Shadraconis, Sophon (2013) "Leaders and Heroes: Modern Day Archetypes," LUX: A Journal of Transdisciplinary Writing and Research from Claremont Graduate University: Vol. 3: Iss. 1, Article 15. Available at: http://scholarship.claremont.edu/lux/vol3/iss1/15

Mark, M., & Pearson, C. S. (2002). The hero and the outlaw: Harnessing the power of archetypes to create a winning brand. New York: McGraw-Hill.

Marsh, C., Guth, D., & Short, B. P. (2009). Strategic writing: Multimedia writing for public relations, advertising and more Guth, Bonnie Poovey Short. Boston, MA: Pearson/Allyn and Bacon.

Engaging your Reader

When writing for others it is important the material is engaging. As savvy young adults, we feel confident we can relate to our peers. We know how each other thinks, feels and reacts because duh…we are all going through the exact same stuff.

WRONG, no matter how confident we feel, there is no real way to prove it. There is no writer who relates to all audiences, but there can be insightful writers who know how to channel multiple points of view. These fine craftsmen are people who are observant listeners. They don’t back people into a corner with their own opinions, rather they settle in and dig a path to mediation.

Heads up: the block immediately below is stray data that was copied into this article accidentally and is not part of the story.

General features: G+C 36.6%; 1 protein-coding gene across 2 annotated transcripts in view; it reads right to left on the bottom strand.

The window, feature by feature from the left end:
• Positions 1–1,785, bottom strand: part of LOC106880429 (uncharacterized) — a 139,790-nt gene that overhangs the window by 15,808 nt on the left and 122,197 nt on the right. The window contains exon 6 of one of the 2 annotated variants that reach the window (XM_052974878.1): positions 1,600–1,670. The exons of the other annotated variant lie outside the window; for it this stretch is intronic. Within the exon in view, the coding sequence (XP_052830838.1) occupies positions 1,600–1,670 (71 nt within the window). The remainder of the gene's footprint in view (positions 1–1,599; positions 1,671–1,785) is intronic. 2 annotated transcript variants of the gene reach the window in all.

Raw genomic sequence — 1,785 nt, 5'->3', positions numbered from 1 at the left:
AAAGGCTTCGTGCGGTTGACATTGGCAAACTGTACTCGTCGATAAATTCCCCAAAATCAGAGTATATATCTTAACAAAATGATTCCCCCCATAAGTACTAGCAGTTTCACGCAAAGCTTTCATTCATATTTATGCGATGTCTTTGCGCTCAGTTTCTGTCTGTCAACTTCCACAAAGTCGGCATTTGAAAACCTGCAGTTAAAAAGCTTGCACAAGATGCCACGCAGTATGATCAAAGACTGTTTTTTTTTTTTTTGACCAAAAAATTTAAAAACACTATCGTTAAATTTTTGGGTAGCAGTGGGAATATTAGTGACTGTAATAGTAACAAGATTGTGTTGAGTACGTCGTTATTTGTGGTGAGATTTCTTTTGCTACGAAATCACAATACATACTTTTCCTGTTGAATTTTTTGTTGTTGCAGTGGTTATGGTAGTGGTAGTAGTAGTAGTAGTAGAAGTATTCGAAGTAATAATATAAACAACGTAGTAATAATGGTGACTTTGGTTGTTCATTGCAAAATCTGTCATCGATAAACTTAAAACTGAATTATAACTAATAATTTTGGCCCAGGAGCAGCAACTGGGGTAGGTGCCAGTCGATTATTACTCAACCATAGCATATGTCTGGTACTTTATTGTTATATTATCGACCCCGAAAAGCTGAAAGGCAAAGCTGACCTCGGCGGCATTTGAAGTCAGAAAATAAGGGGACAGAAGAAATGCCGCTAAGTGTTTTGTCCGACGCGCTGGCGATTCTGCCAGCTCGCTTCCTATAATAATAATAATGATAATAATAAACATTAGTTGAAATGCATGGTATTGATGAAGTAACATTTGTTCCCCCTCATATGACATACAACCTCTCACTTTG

It’s important to learn from observation because it opens our eyes to deeper thoughts, feelings, and information we might have missed before. Michael Burns writes in his Creative Writing 101: Show vs. Tell (2003) piece that, “telling merely catalogues actions and emotions, showing creates images in a reader’s imagination.” This essential piece of advice can make or break most creative authors.

Now, you could argue some people would prefer cold hard facts, get the main message and be done, a much more cut and dry form of communication. To me, the cut and dry information does not stick for nearly as long as the information that resonates emotionally.

I have found the best time to write is when you are in an emotional extreme. When I am sad I can hone in on all the explicit feelings and emotional I am experiencing. The same can be said for when I am happy, mad, or confused. It’s challenging to relate to a specific emotion if you have never taken a minute to explore your own.

Write mad.

Write sad.

Write happy.

Write when you are confused.

If you can catalogue your emotions, referring to them one day will quickly get you back in that state of mind.

Most of the articles I explored focused on how important show vs. tell is in fiction writing, but journalists need to be engaging as well. They have a job that depends heavily on readership.